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Making Good Decisions with Minimal Information: Simultaneous and Sequential Choice


  • Thomas Dudey


  • Peter Todd



The adaptive pressures facing humans and other animals to make decisions quickly can be met both by increasing internal information-processing speed and by minimizing the amount of information to be used. Here we focus on the latter effect and ask how, and how well, agents can make good decisions with a minimal amount of information, using two specific tasks as examples. When a choice must be made between simultaneously-available options, minimal information in the form of binary recognition (whether or not each item is recognized) can be used in the recognition heuristic to choose effectively. When options are encountered sequentially one at a time, minimal information as to whether or not each option is the best encountered so far is sufficient to guide agents using a simple search-cutoff rule to high performance along several choice criteria. Both of these examples have important economic as well as biological applications, and show the power of simple fast and frugal heuristics to produce good decisions with little information. Copyright Kluwer Academic Publishers 2001

Suggested Citation

  • Thomas Dudey & Peter Todd, 2001. "Making Good Decisions with Minimal Information: Simultaneous and Sequential Choice," Journal of Bioeconomics, Springer, vol. 3(2), pages 195-215, May.
  • Handle: RePEc:kap:jbioec:v:3:y:2001:i:2:p:195-215
    DOI: 10.1023/A:1020542800376

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    References listed on IDEAS

    1. Gigerenzer, Gerd & Todd, Peter M. & ABC Research Group,, 2000. "Simple Heuristics That Make Us Smart," OUP Catalogue, Oxford University Press, number 9780195143812.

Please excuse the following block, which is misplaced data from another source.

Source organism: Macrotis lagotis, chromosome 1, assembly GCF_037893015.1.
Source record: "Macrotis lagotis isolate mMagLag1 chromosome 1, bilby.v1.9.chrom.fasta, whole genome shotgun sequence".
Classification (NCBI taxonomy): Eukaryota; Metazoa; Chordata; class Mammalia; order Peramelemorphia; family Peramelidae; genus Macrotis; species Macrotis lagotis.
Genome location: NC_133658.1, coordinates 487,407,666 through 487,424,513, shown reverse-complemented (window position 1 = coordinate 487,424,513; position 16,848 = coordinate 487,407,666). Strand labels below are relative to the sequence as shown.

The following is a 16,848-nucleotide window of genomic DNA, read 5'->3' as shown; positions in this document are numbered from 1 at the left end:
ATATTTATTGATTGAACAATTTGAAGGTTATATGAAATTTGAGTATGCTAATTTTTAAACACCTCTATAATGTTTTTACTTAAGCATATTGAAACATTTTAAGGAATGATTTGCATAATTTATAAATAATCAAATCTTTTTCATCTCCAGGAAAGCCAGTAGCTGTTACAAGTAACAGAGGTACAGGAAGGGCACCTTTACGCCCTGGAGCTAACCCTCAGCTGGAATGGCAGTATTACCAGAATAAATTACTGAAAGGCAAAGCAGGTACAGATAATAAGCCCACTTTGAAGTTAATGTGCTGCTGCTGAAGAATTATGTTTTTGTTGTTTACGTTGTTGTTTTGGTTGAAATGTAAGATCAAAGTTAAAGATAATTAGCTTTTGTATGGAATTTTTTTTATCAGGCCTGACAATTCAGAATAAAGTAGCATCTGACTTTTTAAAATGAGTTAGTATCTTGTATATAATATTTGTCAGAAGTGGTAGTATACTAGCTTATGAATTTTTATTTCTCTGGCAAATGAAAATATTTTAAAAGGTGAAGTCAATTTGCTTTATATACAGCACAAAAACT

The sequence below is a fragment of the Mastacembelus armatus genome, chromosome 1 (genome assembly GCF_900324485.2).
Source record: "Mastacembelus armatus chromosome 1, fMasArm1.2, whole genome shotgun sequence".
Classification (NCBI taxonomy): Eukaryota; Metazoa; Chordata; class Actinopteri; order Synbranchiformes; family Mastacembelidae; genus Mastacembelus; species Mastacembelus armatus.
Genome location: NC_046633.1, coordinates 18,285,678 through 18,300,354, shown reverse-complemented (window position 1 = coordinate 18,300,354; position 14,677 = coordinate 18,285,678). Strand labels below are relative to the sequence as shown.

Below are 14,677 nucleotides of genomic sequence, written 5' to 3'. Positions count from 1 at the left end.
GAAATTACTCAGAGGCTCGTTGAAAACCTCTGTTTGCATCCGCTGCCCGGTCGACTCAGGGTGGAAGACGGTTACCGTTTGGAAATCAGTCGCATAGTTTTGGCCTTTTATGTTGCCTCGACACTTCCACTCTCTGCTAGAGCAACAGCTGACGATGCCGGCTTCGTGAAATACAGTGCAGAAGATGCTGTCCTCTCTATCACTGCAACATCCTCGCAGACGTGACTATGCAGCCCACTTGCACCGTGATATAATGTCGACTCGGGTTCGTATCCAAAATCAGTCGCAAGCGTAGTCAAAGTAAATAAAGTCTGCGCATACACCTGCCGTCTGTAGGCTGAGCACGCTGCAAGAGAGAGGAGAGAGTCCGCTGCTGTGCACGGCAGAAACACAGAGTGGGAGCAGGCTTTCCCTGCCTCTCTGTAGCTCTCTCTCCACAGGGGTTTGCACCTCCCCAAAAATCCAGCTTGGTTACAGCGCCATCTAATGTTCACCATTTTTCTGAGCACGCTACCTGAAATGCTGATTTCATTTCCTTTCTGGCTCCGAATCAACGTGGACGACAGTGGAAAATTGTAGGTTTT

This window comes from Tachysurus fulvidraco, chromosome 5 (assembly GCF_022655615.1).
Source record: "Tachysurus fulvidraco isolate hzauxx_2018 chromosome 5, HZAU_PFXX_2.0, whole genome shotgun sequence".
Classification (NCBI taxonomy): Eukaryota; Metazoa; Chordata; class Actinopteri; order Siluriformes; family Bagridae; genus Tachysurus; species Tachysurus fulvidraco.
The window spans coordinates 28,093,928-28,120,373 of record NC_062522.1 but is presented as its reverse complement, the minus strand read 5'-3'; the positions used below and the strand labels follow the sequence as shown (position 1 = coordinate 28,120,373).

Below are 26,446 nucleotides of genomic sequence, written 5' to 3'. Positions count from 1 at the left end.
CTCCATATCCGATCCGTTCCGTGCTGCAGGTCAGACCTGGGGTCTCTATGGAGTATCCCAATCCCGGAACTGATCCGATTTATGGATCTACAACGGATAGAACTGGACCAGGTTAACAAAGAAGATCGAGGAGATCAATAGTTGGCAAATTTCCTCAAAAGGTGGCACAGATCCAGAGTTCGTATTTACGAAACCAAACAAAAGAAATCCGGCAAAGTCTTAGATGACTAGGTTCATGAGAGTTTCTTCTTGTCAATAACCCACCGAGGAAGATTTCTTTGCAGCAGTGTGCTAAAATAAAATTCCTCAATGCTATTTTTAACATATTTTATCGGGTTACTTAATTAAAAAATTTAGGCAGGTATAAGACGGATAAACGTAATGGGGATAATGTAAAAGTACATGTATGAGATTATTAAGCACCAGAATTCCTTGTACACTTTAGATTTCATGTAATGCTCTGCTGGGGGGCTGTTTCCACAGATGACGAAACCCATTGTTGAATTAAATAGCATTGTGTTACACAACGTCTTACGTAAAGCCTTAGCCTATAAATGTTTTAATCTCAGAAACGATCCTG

2. Schotter, Andrew & Braunstein, Yale M, 1981. "Economic Search: An Experimental Study," Economic Inquiry, Western Economic Association International, vol. 19(1), pages 1-25, January.
    3. Vriend, Nicolaas J., 1996. "Rational behavior and economic theory," Journal of Economic Behavior & Organization, Elsevier, vol. 29(2), pages 263-285, March.
    4. George J. Stigler, 1961. "The Economics of Information," Journal of Political Economy, University of Chicago Press, vol. 69, pages 213-213.
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    Cited by:

    1. Werner Güth & Ev Martin & Torsten Weiland, 2006. "Aspiration formation and satisficing in isolated and competitive search," Papers on Strategic Interaction 2006-26, Max Planck Institute of Economics, Strategic Interaction Group.
    2. Peter S. Riefer & Bradley C. Love, 2015. "Unfazed by Both the Bull and Bear: Strategic Exploration in Dynamic Environments," Games, MDPI, Open Access Journal, vol. 6(3), pages 1-11, August.
    3. Burmeister, Katrin & Schade, Christian, 2007. "Are entrepreneurs' decisions more biased? An experimental investigation of the susceptibility to status quo bias," Journal of Business Venturing, Elsevier, vol. 22(3), pages 340-362, May.


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